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This year-long course focuses on physical geology. Students will study the earth and its many landforms, how they have come to be the way they are now, and how geologic processes affect the ways that they continue to change. The theory of plate tectonics provides a useful framework through which to understand many of these processes. An appreciation of the expanse of geologic time is formed as we consider the extensive changes wrought by extremely slow processes. The understanding of the variety of landforms and processes is enhanced and extended through lab activities and extensive use of audiovisual material. The interesting and well-exposed geology of the Northwest provides excellent opportunities for field trips.


Unit Essential Questions Content Skills and Processes Assessment Resources Multicultural Dimension

How do Earth's processes operate?
How does the Earth change over time, and how much time is required?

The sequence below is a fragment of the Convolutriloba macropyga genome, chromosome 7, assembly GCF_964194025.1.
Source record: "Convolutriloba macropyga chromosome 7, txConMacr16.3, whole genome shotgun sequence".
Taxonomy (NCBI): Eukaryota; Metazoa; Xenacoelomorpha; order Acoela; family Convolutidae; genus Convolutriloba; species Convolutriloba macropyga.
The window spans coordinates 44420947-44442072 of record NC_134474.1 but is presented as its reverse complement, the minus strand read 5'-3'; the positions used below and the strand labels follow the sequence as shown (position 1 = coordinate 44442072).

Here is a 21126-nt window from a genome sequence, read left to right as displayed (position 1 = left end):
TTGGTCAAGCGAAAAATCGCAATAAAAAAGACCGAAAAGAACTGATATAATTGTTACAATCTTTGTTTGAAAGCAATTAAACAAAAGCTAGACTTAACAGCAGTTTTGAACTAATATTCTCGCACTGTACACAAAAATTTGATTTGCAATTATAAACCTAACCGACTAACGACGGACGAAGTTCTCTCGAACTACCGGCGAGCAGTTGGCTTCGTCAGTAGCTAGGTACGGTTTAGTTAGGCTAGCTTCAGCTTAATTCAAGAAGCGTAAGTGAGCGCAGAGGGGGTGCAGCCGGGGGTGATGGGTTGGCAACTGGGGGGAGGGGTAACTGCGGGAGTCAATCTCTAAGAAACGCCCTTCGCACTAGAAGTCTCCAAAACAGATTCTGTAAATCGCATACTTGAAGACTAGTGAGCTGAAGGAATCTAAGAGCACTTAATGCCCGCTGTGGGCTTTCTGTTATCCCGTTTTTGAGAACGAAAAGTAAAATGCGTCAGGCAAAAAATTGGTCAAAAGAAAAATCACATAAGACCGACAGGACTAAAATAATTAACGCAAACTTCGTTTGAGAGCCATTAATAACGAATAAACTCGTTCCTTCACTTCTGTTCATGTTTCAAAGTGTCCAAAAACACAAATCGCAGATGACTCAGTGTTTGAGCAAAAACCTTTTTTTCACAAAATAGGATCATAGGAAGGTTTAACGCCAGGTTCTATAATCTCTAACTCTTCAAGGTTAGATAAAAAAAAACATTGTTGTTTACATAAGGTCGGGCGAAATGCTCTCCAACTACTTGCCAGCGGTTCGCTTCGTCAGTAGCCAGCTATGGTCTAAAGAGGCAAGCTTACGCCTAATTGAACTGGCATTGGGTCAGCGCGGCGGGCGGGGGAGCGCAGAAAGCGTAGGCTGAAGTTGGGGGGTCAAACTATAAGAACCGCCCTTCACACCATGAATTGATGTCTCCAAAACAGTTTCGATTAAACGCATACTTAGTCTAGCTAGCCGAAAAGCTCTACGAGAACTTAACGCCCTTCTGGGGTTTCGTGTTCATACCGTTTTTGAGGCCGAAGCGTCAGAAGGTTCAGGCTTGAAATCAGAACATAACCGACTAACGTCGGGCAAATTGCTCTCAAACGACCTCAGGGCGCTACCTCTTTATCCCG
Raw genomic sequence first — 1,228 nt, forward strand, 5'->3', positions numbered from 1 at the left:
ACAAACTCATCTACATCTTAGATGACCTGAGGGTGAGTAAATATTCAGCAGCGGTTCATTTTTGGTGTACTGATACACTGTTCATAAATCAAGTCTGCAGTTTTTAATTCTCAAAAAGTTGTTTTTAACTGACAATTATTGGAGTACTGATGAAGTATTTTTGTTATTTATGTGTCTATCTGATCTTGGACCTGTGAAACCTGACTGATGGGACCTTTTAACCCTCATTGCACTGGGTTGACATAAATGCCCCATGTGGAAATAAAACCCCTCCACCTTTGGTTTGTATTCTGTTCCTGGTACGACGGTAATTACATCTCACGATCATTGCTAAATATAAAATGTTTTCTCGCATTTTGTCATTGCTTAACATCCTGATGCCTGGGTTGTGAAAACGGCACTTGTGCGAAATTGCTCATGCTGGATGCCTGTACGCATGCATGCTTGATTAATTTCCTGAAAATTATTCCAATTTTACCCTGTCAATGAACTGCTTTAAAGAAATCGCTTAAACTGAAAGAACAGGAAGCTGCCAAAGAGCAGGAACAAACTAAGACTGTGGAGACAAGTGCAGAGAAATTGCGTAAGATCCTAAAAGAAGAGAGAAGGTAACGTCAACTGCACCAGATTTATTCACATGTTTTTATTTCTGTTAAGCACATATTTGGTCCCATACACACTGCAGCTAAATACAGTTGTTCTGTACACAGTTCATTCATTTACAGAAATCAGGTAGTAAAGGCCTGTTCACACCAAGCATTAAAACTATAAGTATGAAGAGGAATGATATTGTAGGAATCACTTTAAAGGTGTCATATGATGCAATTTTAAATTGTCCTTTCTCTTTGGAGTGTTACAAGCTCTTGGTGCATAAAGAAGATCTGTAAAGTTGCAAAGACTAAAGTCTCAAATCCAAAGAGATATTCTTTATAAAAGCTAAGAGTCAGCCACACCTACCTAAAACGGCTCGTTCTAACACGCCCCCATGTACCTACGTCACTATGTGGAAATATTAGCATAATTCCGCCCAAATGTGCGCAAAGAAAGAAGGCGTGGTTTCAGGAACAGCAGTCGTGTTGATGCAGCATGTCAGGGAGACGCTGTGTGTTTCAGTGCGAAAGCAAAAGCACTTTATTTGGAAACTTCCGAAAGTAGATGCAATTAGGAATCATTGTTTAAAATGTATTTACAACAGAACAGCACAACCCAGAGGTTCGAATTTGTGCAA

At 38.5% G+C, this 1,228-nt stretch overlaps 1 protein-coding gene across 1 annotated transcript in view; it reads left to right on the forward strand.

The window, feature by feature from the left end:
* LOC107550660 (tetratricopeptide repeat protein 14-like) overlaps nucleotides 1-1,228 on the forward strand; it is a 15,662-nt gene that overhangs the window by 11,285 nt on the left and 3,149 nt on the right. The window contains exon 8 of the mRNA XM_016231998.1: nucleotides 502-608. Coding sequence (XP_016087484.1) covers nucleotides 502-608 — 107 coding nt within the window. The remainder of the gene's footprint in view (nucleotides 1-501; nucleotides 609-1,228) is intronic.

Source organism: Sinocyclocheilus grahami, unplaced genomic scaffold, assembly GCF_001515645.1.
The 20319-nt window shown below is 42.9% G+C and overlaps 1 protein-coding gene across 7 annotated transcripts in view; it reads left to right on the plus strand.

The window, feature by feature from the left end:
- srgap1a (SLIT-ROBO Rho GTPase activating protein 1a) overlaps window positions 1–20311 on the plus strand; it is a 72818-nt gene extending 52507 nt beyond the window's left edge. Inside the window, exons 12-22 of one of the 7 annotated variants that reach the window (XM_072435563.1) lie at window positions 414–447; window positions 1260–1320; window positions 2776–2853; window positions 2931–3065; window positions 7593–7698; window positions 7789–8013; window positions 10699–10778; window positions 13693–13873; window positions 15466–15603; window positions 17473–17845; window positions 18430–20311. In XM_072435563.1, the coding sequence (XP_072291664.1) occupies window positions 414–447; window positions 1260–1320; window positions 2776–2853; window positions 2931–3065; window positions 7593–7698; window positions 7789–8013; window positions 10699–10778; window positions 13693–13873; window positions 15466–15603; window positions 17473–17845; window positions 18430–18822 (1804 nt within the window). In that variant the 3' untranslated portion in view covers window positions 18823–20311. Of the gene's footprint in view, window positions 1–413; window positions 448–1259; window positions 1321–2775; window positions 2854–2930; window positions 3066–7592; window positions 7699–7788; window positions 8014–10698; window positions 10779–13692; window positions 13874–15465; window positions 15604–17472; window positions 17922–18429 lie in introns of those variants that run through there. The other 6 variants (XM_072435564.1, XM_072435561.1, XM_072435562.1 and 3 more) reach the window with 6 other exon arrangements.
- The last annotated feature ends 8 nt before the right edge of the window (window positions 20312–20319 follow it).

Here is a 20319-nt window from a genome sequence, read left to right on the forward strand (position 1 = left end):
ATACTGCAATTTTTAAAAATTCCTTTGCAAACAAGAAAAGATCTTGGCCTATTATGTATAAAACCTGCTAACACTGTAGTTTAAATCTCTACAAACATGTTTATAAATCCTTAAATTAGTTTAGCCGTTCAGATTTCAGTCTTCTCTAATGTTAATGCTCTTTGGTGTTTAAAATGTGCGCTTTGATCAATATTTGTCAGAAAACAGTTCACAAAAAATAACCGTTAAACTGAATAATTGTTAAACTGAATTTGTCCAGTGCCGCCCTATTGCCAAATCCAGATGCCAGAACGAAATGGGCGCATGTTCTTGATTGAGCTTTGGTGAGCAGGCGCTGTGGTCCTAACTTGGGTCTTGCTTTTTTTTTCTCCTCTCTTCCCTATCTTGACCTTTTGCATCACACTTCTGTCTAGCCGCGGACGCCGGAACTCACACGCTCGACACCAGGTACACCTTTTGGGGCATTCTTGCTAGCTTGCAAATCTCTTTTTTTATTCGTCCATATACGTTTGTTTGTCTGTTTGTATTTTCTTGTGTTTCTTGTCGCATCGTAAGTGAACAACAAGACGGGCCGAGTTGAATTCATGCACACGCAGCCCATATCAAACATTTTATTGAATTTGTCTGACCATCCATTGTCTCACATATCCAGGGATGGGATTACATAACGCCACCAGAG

How are physics, chemistry, and biology pertinent in geology?
How does plate tectonics unify seemingly unrelated processes in geology?
How does geology affect humans?

Changes through rock cycle
Differentiating rock types
Geographic distribution of geologic features
Synthesize underlying scientific principles (physical, chemical, biological) behind geologic processes
Geology vocabulary

Identify minerals and rocks
Identify geologic land forms
Use geological principles to reconstruct history of particular landforms
Extrapolate from specific, known examples to new, unknown examples
Use geologic terminology to explain Earth's processes

Review questions
Midterm and final exams
Lab activity and field trip reports

Earth: An Introduction to Physical Geology, 10th ed., Tarbuck & Lutgen
Earth Revealed (video series)
NOVA, Earth Explored, and other videos
PowerPoint presentations by chapter
Hands-on lab activities
Field trips

Effects of geologic events on civilizations worldwide throughout history